How Medical Assistants Can Educate Patients About COVID-19

The COVID-19 pandemic drastically changed how the world operates on more levels than one. Stores operate with an extreme sense of caution, gathering places are now under strict guidelines, and healthcare workers rely on their patients to help stop the spread, versus the other way around. Those in the medical field are encouraging everyone to follow the CDC’s safety guidelines as they search for a cure. However, after months of social distancing, people are beginning to throw caution to the wind. As the number of cases continues to grow, medical assistants are desperately trying to figure out a way to motivate their patients to practice the prevention strategies, and we may have the answer. Health coaching.

Below, we will go over what health coaching is and how to implement it, so you can successfully work with your patients on protecting themselves and those around them during this public health crisis.

What is Health Coaching? How is it used?

Health coaching is the art of using skilled, evidence-based conversation tactics to produce a positive change in a patient’s health behavior. By opening up a dialogue with your patient, you are more likely to unearth the root of their unwillingness to demonstrate desired health behaviors and work with them to develop better habits while influencing their decisions. This process is one of the more valuable tools in the healthcare industry, but it often goes unutilized due to a lack of proper training.

When it comes to COVID-19, some patients have been bombarded with misinformation, making the use of factual statistics ineffective. That is where one of the more foundational skills in health coaching comes in: motivational interviewing. Motivational interviewing is defined as “a collaborative, goal-oriented style of communication with particular attention to the language of change” by William R. Miller and Stephen Rollnick in their book, Motivational Interviewing: Helping People to Change. Using this technique is essential in order to spark an engaging conversation with your patient as an equal; this way, you avoid confrontational language and warnings.

An easy way to remember this is by using OARS:

Open-ended questions: Frame your questions so they cannot be answered with “yes” or “no.” Your questions should instead create a dialogue with your patient.

Affirmations: Acknowledge your patient’s positive behaviors.

Reflections: Carefully listen to everything they have to say, then verbally reflect by paraphrasing what they have said. It is also important to show a sense of empathy towards their communicated emotions.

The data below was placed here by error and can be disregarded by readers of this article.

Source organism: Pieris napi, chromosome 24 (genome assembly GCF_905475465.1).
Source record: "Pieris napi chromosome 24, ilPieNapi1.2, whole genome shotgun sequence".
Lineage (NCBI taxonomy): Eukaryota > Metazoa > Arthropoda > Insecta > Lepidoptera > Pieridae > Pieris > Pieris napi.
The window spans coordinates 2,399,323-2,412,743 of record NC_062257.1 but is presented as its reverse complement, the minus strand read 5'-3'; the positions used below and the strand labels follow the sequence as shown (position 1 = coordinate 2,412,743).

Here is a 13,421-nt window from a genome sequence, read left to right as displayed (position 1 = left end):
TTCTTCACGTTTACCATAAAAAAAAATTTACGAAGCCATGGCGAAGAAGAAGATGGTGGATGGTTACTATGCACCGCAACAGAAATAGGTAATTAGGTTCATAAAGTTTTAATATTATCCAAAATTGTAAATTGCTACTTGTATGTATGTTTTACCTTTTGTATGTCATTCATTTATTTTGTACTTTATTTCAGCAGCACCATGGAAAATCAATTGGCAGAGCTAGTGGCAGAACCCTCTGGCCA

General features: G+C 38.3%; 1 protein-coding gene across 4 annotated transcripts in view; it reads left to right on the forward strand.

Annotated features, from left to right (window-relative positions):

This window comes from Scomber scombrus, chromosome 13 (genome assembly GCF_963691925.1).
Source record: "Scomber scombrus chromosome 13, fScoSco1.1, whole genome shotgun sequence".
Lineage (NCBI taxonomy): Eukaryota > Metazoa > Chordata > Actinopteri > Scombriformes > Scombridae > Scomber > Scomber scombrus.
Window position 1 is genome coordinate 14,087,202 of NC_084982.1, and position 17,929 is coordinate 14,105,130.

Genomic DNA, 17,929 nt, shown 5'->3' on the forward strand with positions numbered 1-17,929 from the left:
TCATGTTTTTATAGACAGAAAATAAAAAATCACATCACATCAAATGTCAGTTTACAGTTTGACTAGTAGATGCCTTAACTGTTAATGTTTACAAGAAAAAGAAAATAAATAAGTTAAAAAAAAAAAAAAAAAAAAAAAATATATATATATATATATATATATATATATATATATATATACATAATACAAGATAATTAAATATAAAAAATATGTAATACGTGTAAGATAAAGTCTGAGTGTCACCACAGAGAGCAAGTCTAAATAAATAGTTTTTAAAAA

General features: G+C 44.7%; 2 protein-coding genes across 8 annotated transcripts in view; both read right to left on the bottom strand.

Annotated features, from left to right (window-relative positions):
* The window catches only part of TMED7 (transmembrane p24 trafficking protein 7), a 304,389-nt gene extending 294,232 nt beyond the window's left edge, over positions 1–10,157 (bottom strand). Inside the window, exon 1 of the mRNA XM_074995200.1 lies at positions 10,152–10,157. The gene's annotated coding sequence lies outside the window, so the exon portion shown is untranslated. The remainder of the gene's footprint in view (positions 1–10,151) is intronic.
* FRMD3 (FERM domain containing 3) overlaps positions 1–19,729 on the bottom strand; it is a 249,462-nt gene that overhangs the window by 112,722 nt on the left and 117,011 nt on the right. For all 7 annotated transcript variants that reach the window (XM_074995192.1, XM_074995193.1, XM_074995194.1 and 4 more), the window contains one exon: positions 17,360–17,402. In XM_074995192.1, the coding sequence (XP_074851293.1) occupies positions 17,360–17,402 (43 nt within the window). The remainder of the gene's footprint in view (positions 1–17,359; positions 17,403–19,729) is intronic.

Summaries: Finally, summarize the conversation. It will give you an understanding of your patient’s needs and confirm the patient’s understanding of their health plan.

This technique will give your patient a feeling of control and encourage them to make better health decisions and demonstrate constructive behavior.

Now more than ever, it’s crucial to build and structure a medical assistant’s health coaching abilities and skills. Doing this could lead to beneficial change, better patient relationships, and even save lives.

Need an example of how to apply this technique? Try this.

Here is an example of an effective conversation—modeled after a version from the National Healthcare Association (NHA)—between a skilled medical assistant and their patient using the OARS technique:

MA: Have you been wearing a mask when you go out in public?

Patient: No, I’m not worried about it.

MA: Can you explain why you’re not worried? (Open-Ended Question)

Patient: I’m healthy. I know what symptoms to look for and to stay home if I exhibit any.

MA: That’s great that you’re aware of the symptoms and monitoring your health. (Affirmation)

Patient: Yeah, I try my best. My health is very important to me.

MA: I’m happy to hear that. Would you like me to share some additional information with you?

Patient: Yes, please.

MA: Many people are asymptomatic carriers, meaning they can infect people without even knowing they have the virus. When those people talk and produce respiratory droplets, they could spread the illness to many people. Wearing a mask can help prevent this spread and save many people from becoming infected.

Patient: I didn’t realize that. I just thought it was spread by coughing and sneezing. I will wear a mask from now on and try to be safer until there’s a vaccine.

MA: Thank you for looking after your health and those around you! So, in addition to washing your hands and observing other precautions, you’re going to wear a mask in public? (Reflection)

Patient: That’s right!

MA: And, you’ll continue these strategies until there’s a vaccine available? (Summary)

Patient: Correct.

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